Oregon Imposes Rules Forcing Hospitals to Disclose Rationing

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Unnerved by ongoing severe staffing shortages at Oregon hospitals, the state has re-imposed temporary rules forcing hospitals to be public and transparent when they declare a staffing crisis and begin rationing care for patients.

The rules took effect July 29 and are to remain in place through Jan. 24 of next year. They are a continuation of temporary rules the state initially imposed this past January. 

“The new temporary rule is based not on the omicron surge and instead reflects the staffing shortages that are impacting hospital capacity now,” Jonathan Modie, an Oregon Health Authority spokesperson, told The Lund Report. He said the rules are intended to ensure that patient care continues to reflect transparency and equity, “even in resource constrained periods.” 

The rules require a hospital to post on its website and at “conspicuous locations” around the facility that it is experiencing a staffing emergency and implementing triage standards to prioritize who gets care.

They also require a hospital to disclose, on request, the triage procedures — the “crisis standards of care tool” — that it is using, and tell patients and their support people about triage decisions.

It must also promptly notify the Oregon Health Authority when it begins using crisis standards of care, and compile demographic information about each patient affected by a triage decision, including gender identity, race, ethnicity and disability.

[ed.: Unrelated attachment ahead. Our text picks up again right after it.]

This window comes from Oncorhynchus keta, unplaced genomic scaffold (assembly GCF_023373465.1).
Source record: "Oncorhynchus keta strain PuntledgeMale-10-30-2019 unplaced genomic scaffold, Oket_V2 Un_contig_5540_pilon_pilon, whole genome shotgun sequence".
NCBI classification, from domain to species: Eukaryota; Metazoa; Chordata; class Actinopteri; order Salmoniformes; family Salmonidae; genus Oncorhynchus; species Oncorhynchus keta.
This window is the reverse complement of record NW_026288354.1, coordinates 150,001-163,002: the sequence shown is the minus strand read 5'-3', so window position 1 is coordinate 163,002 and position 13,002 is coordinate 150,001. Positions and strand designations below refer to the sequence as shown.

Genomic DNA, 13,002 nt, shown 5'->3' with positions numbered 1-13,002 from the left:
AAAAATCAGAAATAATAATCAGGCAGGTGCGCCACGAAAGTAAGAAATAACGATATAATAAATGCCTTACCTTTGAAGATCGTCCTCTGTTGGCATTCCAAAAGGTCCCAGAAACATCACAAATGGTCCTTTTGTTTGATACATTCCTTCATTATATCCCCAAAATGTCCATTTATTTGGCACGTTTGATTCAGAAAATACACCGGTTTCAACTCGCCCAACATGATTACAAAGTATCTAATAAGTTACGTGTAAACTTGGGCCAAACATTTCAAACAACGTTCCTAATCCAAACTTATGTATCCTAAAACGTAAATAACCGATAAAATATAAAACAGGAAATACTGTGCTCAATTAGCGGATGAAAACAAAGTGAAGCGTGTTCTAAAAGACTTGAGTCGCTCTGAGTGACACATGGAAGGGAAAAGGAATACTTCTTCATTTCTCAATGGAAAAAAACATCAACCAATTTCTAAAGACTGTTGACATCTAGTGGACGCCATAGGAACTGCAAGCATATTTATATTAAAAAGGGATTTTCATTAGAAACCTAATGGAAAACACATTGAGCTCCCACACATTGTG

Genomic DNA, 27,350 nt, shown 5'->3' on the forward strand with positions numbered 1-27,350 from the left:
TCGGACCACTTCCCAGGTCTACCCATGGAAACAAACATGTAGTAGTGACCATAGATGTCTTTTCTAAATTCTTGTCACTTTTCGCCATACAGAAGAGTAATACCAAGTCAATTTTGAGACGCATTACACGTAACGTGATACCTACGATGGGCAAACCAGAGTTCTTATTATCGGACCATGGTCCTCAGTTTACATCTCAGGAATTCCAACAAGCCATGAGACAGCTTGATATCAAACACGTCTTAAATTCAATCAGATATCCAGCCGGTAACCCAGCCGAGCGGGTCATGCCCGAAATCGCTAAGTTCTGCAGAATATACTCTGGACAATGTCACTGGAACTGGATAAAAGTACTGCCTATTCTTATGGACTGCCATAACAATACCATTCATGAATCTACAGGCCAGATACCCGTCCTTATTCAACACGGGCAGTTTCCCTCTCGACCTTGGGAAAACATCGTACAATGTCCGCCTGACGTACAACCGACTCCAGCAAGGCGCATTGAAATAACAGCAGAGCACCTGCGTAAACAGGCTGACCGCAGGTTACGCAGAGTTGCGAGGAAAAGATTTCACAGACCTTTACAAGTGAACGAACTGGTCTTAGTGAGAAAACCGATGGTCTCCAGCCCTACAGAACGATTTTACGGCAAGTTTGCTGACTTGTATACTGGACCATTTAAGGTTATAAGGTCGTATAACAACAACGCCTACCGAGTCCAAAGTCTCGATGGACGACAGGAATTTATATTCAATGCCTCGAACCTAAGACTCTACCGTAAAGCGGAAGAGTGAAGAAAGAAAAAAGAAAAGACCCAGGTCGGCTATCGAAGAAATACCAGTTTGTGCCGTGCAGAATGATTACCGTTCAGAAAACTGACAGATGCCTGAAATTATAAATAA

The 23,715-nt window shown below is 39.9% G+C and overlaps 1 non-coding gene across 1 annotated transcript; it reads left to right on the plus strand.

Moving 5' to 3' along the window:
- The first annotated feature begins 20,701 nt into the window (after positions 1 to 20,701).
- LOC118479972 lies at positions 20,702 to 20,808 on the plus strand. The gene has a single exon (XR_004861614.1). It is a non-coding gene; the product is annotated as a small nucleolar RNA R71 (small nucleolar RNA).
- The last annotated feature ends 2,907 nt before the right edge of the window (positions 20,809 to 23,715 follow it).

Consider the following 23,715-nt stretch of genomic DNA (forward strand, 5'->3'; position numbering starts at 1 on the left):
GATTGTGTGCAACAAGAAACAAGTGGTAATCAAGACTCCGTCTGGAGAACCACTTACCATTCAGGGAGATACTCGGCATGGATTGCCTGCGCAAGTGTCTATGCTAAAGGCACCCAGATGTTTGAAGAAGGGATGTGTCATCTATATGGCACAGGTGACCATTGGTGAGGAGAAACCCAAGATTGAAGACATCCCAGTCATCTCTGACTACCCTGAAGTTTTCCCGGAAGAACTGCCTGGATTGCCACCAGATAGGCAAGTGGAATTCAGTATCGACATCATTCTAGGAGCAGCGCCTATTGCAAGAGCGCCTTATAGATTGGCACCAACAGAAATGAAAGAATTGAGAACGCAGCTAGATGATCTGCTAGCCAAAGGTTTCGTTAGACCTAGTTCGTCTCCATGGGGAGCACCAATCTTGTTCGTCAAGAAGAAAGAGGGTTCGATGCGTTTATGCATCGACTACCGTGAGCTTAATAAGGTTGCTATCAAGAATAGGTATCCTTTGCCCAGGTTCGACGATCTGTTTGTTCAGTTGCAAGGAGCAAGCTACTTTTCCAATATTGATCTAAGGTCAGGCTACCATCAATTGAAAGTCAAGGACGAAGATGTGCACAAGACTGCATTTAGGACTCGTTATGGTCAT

The previous temporary rules, imposed Jan. 17, lapsed on July 15.

Immediately after the rules lapsed, executives at the St. Charles Health System in Central Oregon announced internally — but not to the public or state regulators — that they were facing an acute staff shortage. St. Charles wasn’t using the declaration in order to begin rationing care, however, as Oregon Public Broadcasting reported. Rather, the system’s leaders used the declaration to try to override the system’s state-mandated internal nurse staffing plans, protocols jointly developed by staff and management that spell out nursing assignments, procedures and staffing levels. But St. Charles quickly canceled the crisis declaration after the state objected, OPB reported.

Two weeks later, the state re-imposed the temporary rules.

The rules leave it up to hospitals rather than the government to declare when there is a staffing crisis.

But that crisis declaration decision should be made by the government, not individual hospitals, argued the Oregon Association of Hospitals and Health Systems, the industry group representing hospitals.

“If crisis standards of care do become necessary after coordinated measures to prevent that outcome have failed, we think there should be a formal declaration by the government,” wrote CEO Becky Hultberg to the state on July 28 in comments on the temporary rules.

Oregon’s entire health care system — not just hospitals — are struggling with staffing shortages, Hultberg wrote. “The system is breaking down across the continuum, from ambulances to hospitals to post-acute and more.” 

The issue of how hospitals prioritize patient care has simmered for years, but emerged as a flash point during the COVID-19 epidemic, when waves of patients threatened to swamp the availability of intensive care unit beds, ventilators and other equipment.